He was such a proud man, and after his wife passed, with his health failing, he didn’t want anyone to feel sympathy. He stopped all public appearances, fearing he would fall down, and leaving that as a lasting memory.
He could have stayed as the Dodgers’ broadcaster as long as he wanted, but he left still atop of his game after the 2016 season, not wanting anyone to think his brilliance was slipping.
The Dodgers asked him to come out to the Sandy Koufax statue unveiling two months ago, but Scully gracefully declined. He told Koufax that he’d be there in spirit, and called Steiner to let him know he’d do a wonderful job as the emcee of the event.
“Outside of my dad,’’ Steiner said, “he was the most important man of my life. I was five years old, listening to that voice on the radio doing Brooklyn Dodger games, and that’s who I wanted to be like.
“We must have had over 1,000 meals together. We talked about everything, not just baseball, but life, movies, theater, politics, but never about the announcing business.’’
My personal favorite story with Scully was about his friendship with Jackie Robinson, and the time they went ice-skating together.
Well, let him tell the story.
“We were pretty good friends, and it’s in the winter time, and the Dodgers asked me to go to Grossinger’s Resort in the Catskill Mountains. I was a kid (24), and I brought my ice skates to skate. Who did I bump into in the parking lot, Jackie and [wife] Rachel. She was like seven months pregnant. Jackie saw me with my skates and said, ‘My gosh, you going to skate? Ok, I’ll go with you.’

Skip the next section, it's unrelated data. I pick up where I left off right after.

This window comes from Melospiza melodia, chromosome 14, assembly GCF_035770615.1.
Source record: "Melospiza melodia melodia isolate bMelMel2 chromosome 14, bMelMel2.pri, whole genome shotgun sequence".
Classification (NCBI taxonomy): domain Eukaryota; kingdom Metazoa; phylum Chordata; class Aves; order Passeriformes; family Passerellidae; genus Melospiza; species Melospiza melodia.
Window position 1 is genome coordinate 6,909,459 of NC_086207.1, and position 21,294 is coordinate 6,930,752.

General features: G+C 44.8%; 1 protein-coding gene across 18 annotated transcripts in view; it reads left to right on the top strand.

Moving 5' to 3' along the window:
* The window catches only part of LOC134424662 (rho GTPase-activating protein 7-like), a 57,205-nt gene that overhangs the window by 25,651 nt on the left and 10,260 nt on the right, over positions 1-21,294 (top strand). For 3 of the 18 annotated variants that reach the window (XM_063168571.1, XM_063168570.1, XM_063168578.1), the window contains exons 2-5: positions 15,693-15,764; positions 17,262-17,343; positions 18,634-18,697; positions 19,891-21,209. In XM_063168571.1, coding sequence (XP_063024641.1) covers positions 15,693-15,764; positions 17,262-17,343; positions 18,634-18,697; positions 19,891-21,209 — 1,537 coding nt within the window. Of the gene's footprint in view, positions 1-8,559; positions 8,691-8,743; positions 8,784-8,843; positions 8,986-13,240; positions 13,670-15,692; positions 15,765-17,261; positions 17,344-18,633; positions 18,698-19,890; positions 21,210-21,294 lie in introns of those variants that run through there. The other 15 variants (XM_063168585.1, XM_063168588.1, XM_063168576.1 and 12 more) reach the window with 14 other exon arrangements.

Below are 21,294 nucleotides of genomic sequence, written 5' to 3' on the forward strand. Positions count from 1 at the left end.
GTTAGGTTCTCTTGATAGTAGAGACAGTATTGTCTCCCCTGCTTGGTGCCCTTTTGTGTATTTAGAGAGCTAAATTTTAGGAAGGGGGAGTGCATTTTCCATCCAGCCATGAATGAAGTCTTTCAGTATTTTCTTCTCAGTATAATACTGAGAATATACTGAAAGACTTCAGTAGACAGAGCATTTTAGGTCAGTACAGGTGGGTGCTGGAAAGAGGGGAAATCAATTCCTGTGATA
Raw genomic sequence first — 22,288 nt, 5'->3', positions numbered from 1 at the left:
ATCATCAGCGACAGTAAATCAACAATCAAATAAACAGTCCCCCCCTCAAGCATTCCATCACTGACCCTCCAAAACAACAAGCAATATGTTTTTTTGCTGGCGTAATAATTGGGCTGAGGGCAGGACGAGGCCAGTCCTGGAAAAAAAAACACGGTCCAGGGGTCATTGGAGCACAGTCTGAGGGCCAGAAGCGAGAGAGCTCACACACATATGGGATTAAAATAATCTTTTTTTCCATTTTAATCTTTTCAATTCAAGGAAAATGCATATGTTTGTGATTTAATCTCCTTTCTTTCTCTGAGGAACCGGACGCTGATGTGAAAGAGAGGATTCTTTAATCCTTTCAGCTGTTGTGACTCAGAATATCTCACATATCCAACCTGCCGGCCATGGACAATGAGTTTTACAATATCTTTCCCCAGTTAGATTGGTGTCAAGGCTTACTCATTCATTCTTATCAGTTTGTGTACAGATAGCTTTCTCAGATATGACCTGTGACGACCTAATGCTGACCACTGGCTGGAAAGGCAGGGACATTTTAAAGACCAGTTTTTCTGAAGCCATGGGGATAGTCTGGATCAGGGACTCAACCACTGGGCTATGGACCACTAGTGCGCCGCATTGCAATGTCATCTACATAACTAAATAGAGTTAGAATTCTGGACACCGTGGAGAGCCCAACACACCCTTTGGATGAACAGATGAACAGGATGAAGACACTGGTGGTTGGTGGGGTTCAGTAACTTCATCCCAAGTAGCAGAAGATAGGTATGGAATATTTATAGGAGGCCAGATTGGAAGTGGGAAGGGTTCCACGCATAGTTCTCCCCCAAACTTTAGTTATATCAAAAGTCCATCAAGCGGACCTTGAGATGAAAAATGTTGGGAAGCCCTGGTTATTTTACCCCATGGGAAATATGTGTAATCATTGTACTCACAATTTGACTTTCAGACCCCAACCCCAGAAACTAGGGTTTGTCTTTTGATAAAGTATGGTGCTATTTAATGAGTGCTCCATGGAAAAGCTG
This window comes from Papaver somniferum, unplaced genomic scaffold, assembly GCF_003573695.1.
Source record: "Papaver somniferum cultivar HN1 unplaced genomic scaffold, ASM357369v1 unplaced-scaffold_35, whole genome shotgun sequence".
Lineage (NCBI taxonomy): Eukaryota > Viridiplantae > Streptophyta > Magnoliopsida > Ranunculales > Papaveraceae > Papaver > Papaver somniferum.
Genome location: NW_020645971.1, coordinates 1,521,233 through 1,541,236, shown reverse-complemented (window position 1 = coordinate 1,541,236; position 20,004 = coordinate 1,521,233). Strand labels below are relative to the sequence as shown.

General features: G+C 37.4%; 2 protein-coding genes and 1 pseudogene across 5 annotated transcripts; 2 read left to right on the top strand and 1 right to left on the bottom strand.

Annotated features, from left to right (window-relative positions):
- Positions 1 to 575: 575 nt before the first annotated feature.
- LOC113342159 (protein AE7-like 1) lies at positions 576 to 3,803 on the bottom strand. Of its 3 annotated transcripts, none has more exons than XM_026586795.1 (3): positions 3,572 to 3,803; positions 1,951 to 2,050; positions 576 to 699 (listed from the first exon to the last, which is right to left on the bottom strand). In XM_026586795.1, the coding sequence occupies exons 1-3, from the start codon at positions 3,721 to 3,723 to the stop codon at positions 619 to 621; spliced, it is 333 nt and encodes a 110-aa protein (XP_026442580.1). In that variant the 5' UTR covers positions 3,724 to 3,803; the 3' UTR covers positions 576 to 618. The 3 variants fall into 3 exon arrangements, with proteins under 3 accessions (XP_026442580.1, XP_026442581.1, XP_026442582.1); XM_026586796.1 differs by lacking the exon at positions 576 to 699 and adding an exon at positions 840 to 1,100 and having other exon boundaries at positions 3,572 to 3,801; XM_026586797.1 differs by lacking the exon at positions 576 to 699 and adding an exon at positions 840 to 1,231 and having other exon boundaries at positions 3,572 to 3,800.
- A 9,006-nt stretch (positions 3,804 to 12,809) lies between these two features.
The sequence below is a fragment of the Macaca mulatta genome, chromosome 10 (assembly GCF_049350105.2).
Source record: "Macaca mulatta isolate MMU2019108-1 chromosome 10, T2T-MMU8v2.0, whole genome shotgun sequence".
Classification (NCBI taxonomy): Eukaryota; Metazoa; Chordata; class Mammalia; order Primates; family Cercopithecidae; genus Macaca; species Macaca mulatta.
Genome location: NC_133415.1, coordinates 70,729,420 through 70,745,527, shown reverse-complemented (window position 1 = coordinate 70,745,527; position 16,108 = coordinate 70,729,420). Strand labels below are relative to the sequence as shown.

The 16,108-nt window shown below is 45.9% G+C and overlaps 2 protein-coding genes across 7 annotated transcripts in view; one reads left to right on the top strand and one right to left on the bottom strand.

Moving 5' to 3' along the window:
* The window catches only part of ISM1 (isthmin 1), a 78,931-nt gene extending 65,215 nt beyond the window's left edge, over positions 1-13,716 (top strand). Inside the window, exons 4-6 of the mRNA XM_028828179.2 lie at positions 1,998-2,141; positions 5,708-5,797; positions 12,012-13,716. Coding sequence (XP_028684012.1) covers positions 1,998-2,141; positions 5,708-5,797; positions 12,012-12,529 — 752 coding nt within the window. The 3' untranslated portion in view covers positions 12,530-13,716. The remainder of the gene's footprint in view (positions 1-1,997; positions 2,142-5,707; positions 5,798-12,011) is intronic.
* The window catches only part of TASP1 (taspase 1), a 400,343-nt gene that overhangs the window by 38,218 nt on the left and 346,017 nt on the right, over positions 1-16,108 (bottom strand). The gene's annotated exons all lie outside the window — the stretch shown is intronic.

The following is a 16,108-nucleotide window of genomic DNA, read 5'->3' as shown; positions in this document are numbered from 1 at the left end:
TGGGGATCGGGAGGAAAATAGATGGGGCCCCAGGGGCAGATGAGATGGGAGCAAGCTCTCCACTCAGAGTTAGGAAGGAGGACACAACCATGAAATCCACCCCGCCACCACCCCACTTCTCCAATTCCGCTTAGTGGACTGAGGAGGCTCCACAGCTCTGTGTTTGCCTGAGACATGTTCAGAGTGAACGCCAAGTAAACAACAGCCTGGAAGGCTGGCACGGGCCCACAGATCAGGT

“I went with Jack to put on our skates, he’s lacing his skates and he says, ‘Vin, when we get there, I’d like to race you.’ I said, ‘Oh, wow, I didn’t know you skated?’ Jack said, ‘I never put on skates in my life.’
“That’s when I learned that the competitive fire was so entrenched in him. They took a picture of us lined up like we were going to race, but we never did.’’
And, oh, there were those calls:
The Sandy Koufax perfect game.
The ball rolling under Bill Buckner’s legs in the 1986 World Series.
The Kirk Gibson 1988 World Series home run.
But my favorite, and the most historic, was the night he called Henry Aaron’s 715th record-setting home run on national TV.
“A Black man is getting a standing ovation in the Deep South for breaking a record of an all-time baseball idol. What a marvelous moment for baseball. What a marvelous moment for Atlanta and the state of Georgia. What a marvelous moment for the country and the world.’’
It was perfect, just like Vin.
“It was the most IMPORTANT homer, and you can put that in capital letters, that I ever saw,’’ Scully told me. “It was more than just a home run. More than a game-winning home run. What it did was provide a lift to the whole country.’’
Scully, with a voice like Frank Sinatra, and powerful as Winston Churchill, stood tall to the end.
In the last interview I did with Scully two years ago, he talked about his faith, his life, trying to encourage while picking up the sagging spirits of a nation.
“I believe with all of my heart and soul,’’ he said, “this is the greatest country God put on earth. Being great, you have to have problems that are equally great. It’s really hard right now, but I’m just so confident that with the greatness of the country, and the greatness of people, we can take a few knocks and keep on going.
“It’s like baseball. We’ve been knocked down, but like all good hitters, we’re going to get back up, brush ourselves off, and get back to playing ball. This country is too great not to get it done.’’
Vin may be gone, but his voice will never be silenced, his legacy forever cherished.
“He was the love, heart and soul, and consciousness of the Dodgers, and all of baseball,’’ Steiner says. “He’s the best who’s ever done it. He’s the best who will ever do it.
“How lucky are we that he was a part of our lives?’’